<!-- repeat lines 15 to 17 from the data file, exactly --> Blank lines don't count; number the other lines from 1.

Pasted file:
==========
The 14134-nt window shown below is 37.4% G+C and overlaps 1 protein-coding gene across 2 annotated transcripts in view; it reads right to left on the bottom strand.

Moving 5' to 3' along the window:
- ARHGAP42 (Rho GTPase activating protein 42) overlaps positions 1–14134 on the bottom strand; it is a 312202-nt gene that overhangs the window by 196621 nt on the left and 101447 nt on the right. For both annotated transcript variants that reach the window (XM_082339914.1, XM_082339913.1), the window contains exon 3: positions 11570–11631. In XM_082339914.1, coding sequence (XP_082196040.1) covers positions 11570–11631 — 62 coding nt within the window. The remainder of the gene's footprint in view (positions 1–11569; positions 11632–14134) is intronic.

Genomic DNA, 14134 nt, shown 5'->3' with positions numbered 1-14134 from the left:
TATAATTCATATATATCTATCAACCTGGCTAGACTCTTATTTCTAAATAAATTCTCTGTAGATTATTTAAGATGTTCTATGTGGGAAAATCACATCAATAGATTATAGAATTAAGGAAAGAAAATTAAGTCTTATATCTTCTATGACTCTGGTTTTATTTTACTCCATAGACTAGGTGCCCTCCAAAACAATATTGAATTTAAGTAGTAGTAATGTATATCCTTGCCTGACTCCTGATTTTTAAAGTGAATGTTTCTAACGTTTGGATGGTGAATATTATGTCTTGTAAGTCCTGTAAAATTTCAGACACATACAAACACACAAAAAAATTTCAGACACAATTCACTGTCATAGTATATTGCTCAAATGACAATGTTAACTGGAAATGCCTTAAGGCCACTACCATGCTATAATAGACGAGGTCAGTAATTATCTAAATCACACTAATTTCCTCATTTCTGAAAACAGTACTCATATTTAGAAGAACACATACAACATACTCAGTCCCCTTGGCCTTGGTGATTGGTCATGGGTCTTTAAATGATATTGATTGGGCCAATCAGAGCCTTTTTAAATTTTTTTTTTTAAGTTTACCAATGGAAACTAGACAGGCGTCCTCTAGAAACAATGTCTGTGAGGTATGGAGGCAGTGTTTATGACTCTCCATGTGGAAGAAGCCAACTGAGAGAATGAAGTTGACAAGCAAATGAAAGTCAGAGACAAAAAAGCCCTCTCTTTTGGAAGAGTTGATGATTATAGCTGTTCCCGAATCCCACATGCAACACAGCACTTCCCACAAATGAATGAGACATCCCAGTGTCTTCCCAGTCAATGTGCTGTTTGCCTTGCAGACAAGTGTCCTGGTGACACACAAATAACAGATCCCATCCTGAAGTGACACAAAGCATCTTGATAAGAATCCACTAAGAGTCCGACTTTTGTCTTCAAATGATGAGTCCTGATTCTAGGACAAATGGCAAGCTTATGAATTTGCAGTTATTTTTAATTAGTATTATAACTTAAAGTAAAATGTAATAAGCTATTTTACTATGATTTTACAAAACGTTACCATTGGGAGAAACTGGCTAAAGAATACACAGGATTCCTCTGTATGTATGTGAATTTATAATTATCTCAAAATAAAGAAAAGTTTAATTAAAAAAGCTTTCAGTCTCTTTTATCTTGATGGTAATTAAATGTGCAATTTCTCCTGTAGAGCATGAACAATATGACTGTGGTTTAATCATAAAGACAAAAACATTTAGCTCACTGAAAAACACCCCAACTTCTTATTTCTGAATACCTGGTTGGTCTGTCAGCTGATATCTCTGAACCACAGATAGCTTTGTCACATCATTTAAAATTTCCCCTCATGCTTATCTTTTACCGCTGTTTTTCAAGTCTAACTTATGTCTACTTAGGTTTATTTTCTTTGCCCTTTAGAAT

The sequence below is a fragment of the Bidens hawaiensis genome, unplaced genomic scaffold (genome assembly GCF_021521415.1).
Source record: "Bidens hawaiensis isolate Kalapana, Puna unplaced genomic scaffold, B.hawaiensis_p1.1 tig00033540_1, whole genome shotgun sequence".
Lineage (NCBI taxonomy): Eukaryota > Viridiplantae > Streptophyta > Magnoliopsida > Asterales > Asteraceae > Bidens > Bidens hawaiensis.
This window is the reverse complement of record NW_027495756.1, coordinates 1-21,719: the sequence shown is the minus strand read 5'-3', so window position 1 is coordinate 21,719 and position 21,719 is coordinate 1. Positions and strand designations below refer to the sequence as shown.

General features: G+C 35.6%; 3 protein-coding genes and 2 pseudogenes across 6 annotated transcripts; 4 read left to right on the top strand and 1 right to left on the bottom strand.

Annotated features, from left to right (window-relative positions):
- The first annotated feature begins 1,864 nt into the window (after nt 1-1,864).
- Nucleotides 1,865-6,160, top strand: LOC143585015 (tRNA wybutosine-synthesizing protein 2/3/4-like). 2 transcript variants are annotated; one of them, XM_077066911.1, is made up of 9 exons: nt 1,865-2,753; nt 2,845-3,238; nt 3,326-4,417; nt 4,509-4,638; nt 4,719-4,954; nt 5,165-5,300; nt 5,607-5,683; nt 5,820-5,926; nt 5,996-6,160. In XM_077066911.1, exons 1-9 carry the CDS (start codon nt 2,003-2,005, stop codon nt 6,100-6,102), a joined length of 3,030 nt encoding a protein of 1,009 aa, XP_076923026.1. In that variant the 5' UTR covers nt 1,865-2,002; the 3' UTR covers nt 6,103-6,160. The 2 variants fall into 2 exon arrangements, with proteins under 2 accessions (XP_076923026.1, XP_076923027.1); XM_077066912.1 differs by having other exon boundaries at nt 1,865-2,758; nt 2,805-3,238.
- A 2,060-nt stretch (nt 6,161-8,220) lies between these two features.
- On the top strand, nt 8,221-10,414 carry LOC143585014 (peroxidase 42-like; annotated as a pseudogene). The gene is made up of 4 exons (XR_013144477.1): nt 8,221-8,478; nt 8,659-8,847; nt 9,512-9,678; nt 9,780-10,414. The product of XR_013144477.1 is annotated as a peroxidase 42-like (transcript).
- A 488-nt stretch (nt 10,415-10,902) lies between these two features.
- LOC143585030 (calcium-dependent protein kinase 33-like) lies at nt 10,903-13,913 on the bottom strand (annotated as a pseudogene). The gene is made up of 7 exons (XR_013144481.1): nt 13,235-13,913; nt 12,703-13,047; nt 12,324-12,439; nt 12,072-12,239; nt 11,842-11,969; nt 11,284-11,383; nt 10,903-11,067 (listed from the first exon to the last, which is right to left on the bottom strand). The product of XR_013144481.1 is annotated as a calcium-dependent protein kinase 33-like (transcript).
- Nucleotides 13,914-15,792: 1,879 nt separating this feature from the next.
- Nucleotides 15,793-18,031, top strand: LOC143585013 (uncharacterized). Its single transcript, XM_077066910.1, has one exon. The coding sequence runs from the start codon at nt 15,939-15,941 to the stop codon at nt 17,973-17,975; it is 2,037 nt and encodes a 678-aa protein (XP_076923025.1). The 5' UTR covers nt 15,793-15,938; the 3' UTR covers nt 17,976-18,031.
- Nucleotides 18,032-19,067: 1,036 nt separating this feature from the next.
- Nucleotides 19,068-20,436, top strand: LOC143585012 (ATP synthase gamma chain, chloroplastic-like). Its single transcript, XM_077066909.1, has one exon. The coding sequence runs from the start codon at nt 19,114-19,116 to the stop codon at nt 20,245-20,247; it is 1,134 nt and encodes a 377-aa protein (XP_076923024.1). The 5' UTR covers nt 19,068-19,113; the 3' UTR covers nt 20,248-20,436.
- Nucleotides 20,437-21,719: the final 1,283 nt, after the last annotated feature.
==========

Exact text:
- On the top strand, nt 8,221-10,414 carry LOC143585014 (peroxidase 42-like; annotated as a pseudogene). The gene is made up of 4 exons (XR_013144477.1): nt 8,221-8,478; nt 8,659-8,847; nt 9,512-9,678; nt 9,780-10,414. The product of XR_013144477.1 is annotated as a peroxidase 42-like (transcript).
- A 488-nt stretch (nt 10,415-10,902) lies between these two features.
- LOC143585030 (calcium-dependent protein kinase 33-like) lies at nt 10,903-13,913 on the bottom strand (annotated as a pseudogene). The gene is made up of 7 exons (XR_013144481.1): nt 13,235-13,913; nt 12,703-13,047; nt 12,324-12,439; nt 12,072-12,239; nt 11,842-11,969; nt 11,284-11,383; nt 10,903-11,067 (listed from the first exon to the last, which is right to left on the bottom strand). The product of XR_013144481.1 is annotated as a calcium-dependent protein kinase 33-like (transcript).